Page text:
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Herbert G. de Lisser: "The White Witch of Rosehall"

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message 1: by Betty (last edited Mar 14, 2018 02:18AM) (new)

Betty Asma (everydayabook) | 3593 comments Different than my expectation, so far, and fast-paced. A respectable, college-educated Englishman comes to sensorial Jamaica to learn about planting before his joining his family's plantation on Barbados. Descriptions of Jamaica's natural beauty, Rosehall's continuous processing of sugar cane with slave labor, and the competitive relationship between Takoo's mulatto grandaughter Millicent and the white plantation owner Annie Palmer keep the plot moving and encourage rival powers of voodoo.
"Annie's murderous rage towards Millicent has its foundation in the possibilities of these hierarchies breaking down, of
Annie's position of supremacy being put to the test. In Millicent,
Annie meets a rival with a clear sense of what she is due as a free
mulatto woman of some fortune and importance." -- Lizabeth Paravisini-Gebert, "THE WHITE WITCH OF ROSEHALL AND THE LEGITIMACY OF FEMALE POWER IN THE CARIBBEAN PLANTATION", p38.
The plot captures a version of the legendary, notorious, bloodthirsty Annie Palmer, while Paravisini-Gebert's article sees Palmer as an illegitimate usurper of patriarchal mores.


message 2: by Betty (last edited Mar 15, 2018 06:09PM) (new)

Betty Asma (everydayabook) | 3593 comments In mid-novel, Annie Palmer demonstrates her spiritual power to evoke at night in a field a frightening demon called the 'three-footed horse'. Soon after, she exercises her knowledge of voodoo to penetrate a closed door to put a curse on her impertinent rival Millicent. Behind the scenes, the slave rebellion stirs with a rumor of imminent emancipation. Donna-Marie Urbanowicz* notes the Sam Sharpe rebellion of 1831 stirring in the restive background of de Lisser's story (195, 204, 206). That began as acts of passive resistance, and missionaries encouraged slaves to recognize their human worth. Sharpe couldn't prevent further events known as the Baptist War.


*"The Power of Oral Tradition: Culture, Religion and the Birth of a Jamaican "National" Narrative in The White Witch of Rosehall" Chapter V (192-221) about de Lisser's fiction The White Witch of Rosehall.


message 3: by Betty (new)

Betty Asma (everydayabook) | 3593 comments Chapter 17 "The Arrangement," and slightly Chapter 16, relates how the Jamaican plantations celebrated Christmas. Rosehall's graciousness on that holiday somewhat differed from that which characterized other estates de Lisser indicates. He describes the day's warm weather and warmer relations between bonded workers and proprietors, including Junkanoo costumes, dancing, and gratuities. His scope of those events, sandwiched between the preceding year of enslaved labor and the subsequent one of likely rebellion, narrates the relations, both those mandated by law and those expected by custom, through the interactions of specific characters. Other fictions with scenes of Junkanoo in them that I've recently read spend less narrative space about the tradition. The period of 1928-29 around the book's publication might have had access to more vivid memories of the practice by contrast with writers of later eras. The paternalistic period of colonization in which he wrote about Jamaica comes across in F. M. Birbalsingh's essay "The Novels of H. G. DeLisser".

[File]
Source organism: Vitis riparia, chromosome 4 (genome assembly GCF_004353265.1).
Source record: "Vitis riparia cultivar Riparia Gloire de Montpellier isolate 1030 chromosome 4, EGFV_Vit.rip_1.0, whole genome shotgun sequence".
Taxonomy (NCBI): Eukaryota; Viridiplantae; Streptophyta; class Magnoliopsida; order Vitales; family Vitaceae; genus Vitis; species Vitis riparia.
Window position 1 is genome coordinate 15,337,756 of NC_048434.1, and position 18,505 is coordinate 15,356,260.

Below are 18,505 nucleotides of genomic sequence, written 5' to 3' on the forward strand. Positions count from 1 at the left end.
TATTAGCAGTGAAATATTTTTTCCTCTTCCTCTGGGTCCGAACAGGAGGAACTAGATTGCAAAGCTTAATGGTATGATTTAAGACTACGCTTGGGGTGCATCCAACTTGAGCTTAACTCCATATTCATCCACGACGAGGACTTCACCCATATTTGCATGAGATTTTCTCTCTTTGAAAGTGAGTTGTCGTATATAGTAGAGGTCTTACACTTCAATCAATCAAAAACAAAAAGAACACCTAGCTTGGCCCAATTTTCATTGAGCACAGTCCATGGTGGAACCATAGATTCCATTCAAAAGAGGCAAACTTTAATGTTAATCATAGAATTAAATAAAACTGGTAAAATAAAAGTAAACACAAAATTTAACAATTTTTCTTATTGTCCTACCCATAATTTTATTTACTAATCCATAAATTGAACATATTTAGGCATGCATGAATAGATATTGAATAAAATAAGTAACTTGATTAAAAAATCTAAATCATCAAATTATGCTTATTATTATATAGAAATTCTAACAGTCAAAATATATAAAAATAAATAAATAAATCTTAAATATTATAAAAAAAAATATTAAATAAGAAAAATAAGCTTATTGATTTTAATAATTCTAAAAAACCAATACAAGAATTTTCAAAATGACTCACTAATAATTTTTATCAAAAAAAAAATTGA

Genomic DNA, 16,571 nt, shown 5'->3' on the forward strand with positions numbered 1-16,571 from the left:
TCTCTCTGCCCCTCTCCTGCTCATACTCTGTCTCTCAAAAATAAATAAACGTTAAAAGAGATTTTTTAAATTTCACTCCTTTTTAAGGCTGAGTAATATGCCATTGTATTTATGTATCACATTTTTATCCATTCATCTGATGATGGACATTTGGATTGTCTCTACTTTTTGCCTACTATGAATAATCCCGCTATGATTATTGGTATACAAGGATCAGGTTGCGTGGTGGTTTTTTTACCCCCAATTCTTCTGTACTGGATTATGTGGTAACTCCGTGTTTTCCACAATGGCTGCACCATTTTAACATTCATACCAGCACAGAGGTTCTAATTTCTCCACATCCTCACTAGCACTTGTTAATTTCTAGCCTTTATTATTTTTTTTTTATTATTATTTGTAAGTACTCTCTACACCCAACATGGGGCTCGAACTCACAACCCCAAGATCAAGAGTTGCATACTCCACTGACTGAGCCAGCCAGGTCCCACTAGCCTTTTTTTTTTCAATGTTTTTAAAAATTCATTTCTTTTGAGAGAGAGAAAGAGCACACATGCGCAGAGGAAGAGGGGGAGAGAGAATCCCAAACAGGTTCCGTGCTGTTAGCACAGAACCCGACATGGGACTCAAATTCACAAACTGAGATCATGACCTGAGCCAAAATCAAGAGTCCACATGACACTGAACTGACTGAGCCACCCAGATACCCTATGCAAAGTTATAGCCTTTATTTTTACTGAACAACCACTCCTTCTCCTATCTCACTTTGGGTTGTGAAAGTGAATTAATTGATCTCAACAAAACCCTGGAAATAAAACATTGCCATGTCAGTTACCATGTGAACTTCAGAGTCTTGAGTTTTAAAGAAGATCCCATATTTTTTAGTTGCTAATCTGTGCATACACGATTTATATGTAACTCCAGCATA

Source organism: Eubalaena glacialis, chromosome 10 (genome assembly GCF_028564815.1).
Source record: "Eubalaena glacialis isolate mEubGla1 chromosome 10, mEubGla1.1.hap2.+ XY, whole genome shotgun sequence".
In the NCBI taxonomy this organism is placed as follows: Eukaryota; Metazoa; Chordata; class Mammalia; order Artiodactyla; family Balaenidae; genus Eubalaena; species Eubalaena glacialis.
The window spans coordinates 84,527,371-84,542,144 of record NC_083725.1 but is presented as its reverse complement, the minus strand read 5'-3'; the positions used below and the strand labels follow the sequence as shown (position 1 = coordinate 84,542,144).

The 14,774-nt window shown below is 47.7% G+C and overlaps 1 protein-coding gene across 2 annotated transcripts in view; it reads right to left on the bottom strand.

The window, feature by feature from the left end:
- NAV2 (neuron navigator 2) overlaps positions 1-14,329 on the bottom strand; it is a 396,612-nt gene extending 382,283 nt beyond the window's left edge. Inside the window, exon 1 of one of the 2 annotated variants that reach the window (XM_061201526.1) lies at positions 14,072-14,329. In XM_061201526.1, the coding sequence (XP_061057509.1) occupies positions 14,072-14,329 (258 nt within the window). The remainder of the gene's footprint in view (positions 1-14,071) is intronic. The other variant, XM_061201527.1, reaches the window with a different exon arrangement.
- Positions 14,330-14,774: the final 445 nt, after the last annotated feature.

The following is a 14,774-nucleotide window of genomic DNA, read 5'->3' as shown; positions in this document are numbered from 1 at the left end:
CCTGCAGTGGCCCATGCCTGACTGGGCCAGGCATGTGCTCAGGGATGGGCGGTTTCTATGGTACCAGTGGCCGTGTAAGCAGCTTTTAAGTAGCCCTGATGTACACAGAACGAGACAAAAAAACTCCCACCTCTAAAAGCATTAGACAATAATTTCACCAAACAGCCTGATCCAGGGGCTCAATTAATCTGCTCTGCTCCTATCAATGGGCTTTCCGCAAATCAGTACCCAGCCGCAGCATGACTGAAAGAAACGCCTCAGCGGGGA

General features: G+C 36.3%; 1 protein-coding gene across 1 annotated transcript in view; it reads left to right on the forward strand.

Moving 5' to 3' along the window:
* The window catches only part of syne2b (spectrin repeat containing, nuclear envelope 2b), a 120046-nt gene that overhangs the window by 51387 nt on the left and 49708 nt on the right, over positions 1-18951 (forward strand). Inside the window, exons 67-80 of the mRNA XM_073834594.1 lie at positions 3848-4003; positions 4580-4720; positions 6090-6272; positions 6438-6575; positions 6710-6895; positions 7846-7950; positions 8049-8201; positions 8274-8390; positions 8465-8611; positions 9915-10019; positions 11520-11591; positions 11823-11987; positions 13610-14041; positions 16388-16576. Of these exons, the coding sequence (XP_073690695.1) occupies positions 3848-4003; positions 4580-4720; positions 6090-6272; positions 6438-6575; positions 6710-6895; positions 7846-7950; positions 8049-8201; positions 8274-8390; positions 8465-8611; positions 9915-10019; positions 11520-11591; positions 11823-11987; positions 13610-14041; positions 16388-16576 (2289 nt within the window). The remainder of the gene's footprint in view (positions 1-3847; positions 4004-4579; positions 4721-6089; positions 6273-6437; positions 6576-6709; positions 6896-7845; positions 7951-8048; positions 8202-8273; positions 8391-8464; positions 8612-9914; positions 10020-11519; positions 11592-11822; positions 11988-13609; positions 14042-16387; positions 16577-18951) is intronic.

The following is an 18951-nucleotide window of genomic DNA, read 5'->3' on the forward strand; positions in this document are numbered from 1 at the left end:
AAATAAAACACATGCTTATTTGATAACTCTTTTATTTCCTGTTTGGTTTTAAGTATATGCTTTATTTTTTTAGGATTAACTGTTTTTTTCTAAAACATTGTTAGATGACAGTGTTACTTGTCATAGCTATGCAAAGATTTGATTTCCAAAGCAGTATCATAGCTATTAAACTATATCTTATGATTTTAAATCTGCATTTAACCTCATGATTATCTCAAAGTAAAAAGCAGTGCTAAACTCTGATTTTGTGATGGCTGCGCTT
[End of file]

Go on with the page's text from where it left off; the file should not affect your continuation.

message 4: by Betty (last edited Mar 24, 2018 06:37AM) (new)

Betty Asma (everydayabook) | 3593 comments The witch Annie Palmer successfully practices obeah at least three times during the story, and she nearly averts her death with it but for old Takoo's interference to avenge his grand-daughter Millicent's death, which utilized Palmer's knowledge of the black arts and others' superstitious beliefs.

The first display of Palmer's ability to practice Haitian voodoo creates the gigantic Three-footed Horse looming over the sugarcane field. Its ghastly sight frightens believers of superstition as well as nonbelievers. In the second instance, she projects her mental image of Old Hige through the locked door behind which Millicent sleeps. Millicent stirs to feel a presence in the room then believes that the purplish mark on her breast indicates that the vampiric Old Hige is drinking her blood as Palmer's retaliation for rivalry over Robert Rutherford's affection. Palmer's last successful summoning happens as the less powerful obeahman Takoo attempts to exorcise Old Hige from pale, ailing Millicent amidst a gyrating crowd in a darkened forest. There, Palmer summons the double-sized Rolling-Calf, a bull with rolling eyes, to arise in front of the attendees to nix the confidence of the exorcists and to despair Millicent of any hope.

How the magic works, de Lisser describes in chapter 21, "Rider and Millicent," through the words of defrocked priest Rider, along with Rutherford, to Takoo. Both characters had secretly observed the exorcism taking place:
"We saw everything. And we want you and Millie to understand that it was nothing real; only something imagined ... by someone else who caused you to see it. Can you follow me? That person first pictured the Bull in her mind and had power enough to make it appear to all of us also. But the thing itself wasn't real; it was only a vision. Do you think we can get Millicent to understand that?"

"Understand what, massa? If a woman have power to make you see such a thing, what can you do against her? And it was real. Massa, Rolling-Calf is real. And it appear just when I was taking off the sucking spirit from Millie, Mrs Palmer's spirit!"
Hence, Palmer had learned the ability to transfer a mental image so others, conditioned to believe in demons, could see it before them in real life.

More about the fiction-based legend of Annie Palmer who occupied Rosehall here.


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